My husband, Pete, reached the grand old age of 40 a few weeks ago. Pete is a keen cricketer and still plays every Saturday (despite his old age and aching bones), so we celebrated with a cricket match. We hired a beautiful local cricket pitch, prepared a special tea and invited lots of friends and family. Luckily the rain held off and the although there was a last minute pitch inspection, the match did go ahead. Pete's Dad took on the role of umpire and two of his brothers were team captains. It was a fantastic afternoon.
The birthday boy.
Even the non-cricketers rustled up some whites, although
there was some questionable footwear on show.
Pete's mum largely took care of the tea, with some popular retro dishes on the menu, such as coronation chicken and poached salmon. Lots of us chipped in with different salads and plenty of sandwiches and sausage rolls for the kids. Another friend made a huge, delicious pavlova. My priority was the cakes of course, and we had plenty. There were brownies, cupcakes and scones with lashings of clotted cream.
The birthday cake was a bit more problematic. Pete is unfortunately not a huge fan of cake, so I didn't want to make him a traditional birthday cake. He loves macarons though, so thought I would have a go at a little macaron tower, and sit it on top of a cake for the rest of us to eat. I had to take extra care to try and get all the macarons pretty much the same size, and took some time trying to work out how many I would need. I went for chocolate and pistachio in the end as I know Pete likes these flavours, but actually I think that some brighter colours may have been better.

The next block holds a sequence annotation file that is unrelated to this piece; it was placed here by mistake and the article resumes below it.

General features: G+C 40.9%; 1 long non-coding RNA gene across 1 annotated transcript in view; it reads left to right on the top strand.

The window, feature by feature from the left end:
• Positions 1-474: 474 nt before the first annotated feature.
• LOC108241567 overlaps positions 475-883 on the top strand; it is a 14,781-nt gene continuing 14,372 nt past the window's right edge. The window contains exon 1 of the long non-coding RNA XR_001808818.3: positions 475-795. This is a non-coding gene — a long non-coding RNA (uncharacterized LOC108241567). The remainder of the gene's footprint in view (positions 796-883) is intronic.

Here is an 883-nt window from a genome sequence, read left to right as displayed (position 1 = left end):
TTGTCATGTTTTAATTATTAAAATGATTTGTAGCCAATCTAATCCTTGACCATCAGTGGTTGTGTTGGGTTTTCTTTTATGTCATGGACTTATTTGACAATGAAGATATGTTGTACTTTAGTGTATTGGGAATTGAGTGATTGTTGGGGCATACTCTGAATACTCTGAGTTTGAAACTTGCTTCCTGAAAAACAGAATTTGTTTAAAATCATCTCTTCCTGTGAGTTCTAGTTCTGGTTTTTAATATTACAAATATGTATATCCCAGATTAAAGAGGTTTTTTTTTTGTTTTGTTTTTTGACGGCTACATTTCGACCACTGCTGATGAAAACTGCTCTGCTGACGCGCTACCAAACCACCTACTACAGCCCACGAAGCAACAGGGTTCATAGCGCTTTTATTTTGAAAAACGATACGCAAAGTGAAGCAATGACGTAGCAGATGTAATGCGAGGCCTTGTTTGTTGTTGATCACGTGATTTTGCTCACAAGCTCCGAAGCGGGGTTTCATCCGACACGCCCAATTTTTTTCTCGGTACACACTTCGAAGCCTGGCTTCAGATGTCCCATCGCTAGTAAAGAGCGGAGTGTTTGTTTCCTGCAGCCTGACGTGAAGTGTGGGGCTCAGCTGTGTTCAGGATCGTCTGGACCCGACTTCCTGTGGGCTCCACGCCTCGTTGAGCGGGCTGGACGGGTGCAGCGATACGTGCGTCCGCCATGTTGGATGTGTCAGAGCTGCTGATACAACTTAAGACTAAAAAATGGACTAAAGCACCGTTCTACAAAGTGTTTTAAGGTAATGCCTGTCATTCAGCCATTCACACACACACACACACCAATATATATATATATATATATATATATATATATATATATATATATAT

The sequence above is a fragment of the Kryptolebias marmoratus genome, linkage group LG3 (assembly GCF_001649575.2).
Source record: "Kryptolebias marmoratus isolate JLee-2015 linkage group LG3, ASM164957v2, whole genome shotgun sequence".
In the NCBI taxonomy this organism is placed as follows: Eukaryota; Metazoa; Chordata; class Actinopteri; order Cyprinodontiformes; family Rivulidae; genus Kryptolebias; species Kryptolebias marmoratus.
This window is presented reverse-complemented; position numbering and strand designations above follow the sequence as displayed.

I ordered a polystyrene cone from an an online florist supplier and covered this with dark brown paper. The macarons are secured with cocktail sticks. This worked well, with only one macaron falling off! I think that next time I will chill the macarons first to firm up the filling a little more, then this shouldn't be a problem.
Monday, 16 June 2014
It hasn't hit our house yet, but I think it's only a matter of time, as all the slightly older boys at school (and some of the girls too), seem to be obsessed with Minecraft. Dubbed 'virtual Lego' by many, Minecraft is now one of the biggest selling computer games in the world. It features various human characters as well as giant spiders, animals, zombies and plenty of building blocks. There was an interesting article in the Guardian magazine on Saturday about its enormous popularity.
Not surprisingly then, Minecraft birthday cakes have been very popular this year, and I have just made a batch of Minecraft cupcakes too. I'm sure my knowledge of the game and its many characters will increase if my children succumb to the Minecraft bug, but for now it's all about Steve, the Creeper and the animals.
Tuesday, 10 June 2014
World Cup fever has set in at Vanilla Frost HQ. My son's first words when he opened his eyes this morning were "Only two days until the World Cup starts!". The wall chart is up, the Panini sticker albums are starting to look full and we are all getting excited. So it was lovely to have a World Cup themed cake commission last week.
Premier Oil celebrated their 80th anniversary with a fabulous party at Kensington Roof Gardens. There were Brazilian singers and dancers, flags, footballs and fantastic food (and a couple of flamingoes!). I made this tower of cake and cupcakes, featuring flags from some of the competing nations.
Saturday, 19 April 2014